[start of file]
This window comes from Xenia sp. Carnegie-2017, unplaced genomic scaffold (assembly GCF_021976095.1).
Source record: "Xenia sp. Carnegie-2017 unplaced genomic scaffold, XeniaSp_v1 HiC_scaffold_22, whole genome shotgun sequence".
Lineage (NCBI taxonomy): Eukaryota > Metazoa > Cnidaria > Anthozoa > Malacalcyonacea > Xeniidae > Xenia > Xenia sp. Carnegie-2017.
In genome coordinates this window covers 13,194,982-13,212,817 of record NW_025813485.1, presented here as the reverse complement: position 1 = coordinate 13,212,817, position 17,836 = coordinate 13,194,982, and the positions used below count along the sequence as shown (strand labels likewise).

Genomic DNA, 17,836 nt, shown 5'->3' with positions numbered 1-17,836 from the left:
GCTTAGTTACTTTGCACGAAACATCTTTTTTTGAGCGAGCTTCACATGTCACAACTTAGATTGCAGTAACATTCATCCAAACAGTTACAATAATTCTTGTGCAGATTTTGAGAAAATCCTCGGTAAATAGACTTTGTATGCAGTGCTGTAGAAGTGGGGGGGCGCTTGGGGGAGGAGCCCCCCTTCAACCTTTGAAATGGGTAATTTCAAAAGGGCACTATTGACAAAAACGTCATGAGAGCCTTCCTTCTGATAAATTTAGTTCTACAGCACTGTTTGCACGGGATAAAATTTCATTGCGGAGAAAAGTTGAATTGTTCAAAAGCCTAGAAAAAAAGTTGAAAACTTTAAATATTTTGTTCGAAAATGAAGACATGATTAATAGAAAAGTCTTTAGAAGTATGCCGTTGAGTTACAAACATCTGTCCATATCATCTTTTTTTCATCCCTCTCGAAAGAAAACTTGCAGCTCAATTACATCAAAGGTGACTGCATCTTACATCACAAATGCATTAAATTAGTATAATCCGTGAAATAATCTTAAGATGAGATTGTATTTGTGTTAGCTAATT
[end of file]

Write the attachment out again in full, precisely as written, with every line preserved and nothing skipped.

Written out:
This window comes from Xenia sp. Carnegie-2017, unplaced genomic scaffold (assembly GCF_021976095.1).
Source record: "Xenia sp. Carnegie-2017 unplaced genomic scaffold, XeniaSp_v1 HiC_scaffold_22, whole genome shotgun sequence".
Lineage (NCBI taxonomy): Eukaryota > Metazoa > Cnidaria > Anthozoa > Malacalcyonacea > Xeniidae > Xenia > Xenia sp. Carnegie-2017.
In genome coordinates this window covers 13,194,982-13,212,817 of record NW_025813485.1, presented here as the reverse complement: position 1 = coordinate 13,212,817, position 17,836 = coordinate 13,194,982, and the positions used below count along the sequence as shown (strand labels likewise).

Genomic DNA, 17,836 nt, shown 5'->3' with positions numbered 1-17,836 from the left:
GCTTAGTTACTTTGCACGAAACATCTTTTTTTGAGCGAGCTTCACATGTCACAACTTAGATTGCAGTAACATTCATCCAAACAGTTACAATAATTCTTGTGCAGATTTTGAGAAAATCCTCGGTAAATAGACTTTGTATGCAGTGCTGTAGAAGTGGGGGGGCGCTTGGGGGAGGAGCCCCCCTTCAACCTTTGAAATGGGTAATTTCAAAAGGGCACTATTGACAAAAACGTCATGAGAGCCTTCCTTCTGATAAATTTAGTTCTACAGCACTGTTTGCACGGGATAAAATTTCATTGCGGAGAAAAGTTGAATTGTTCAAAAGCCTAGAAAAAAAGTTGAAAACTTTAAATATTTTGTTCGAAAATGAAGACATGATTAATAGAAAAGTCTTTAGAAGTATGCCGTTGAGTTACAAACATCTGTCCATATCATCTTTTTTTCATCCCTCTCGAAAGAAAACTTGCAGCTCAATTACATCAAAGGTGACTGCATCTTACATCACAAATGCATTAAATTAGTATAATCCGTGAAATAATCTTAAGATGAGATTGTATTTGTGTTAGCTAATT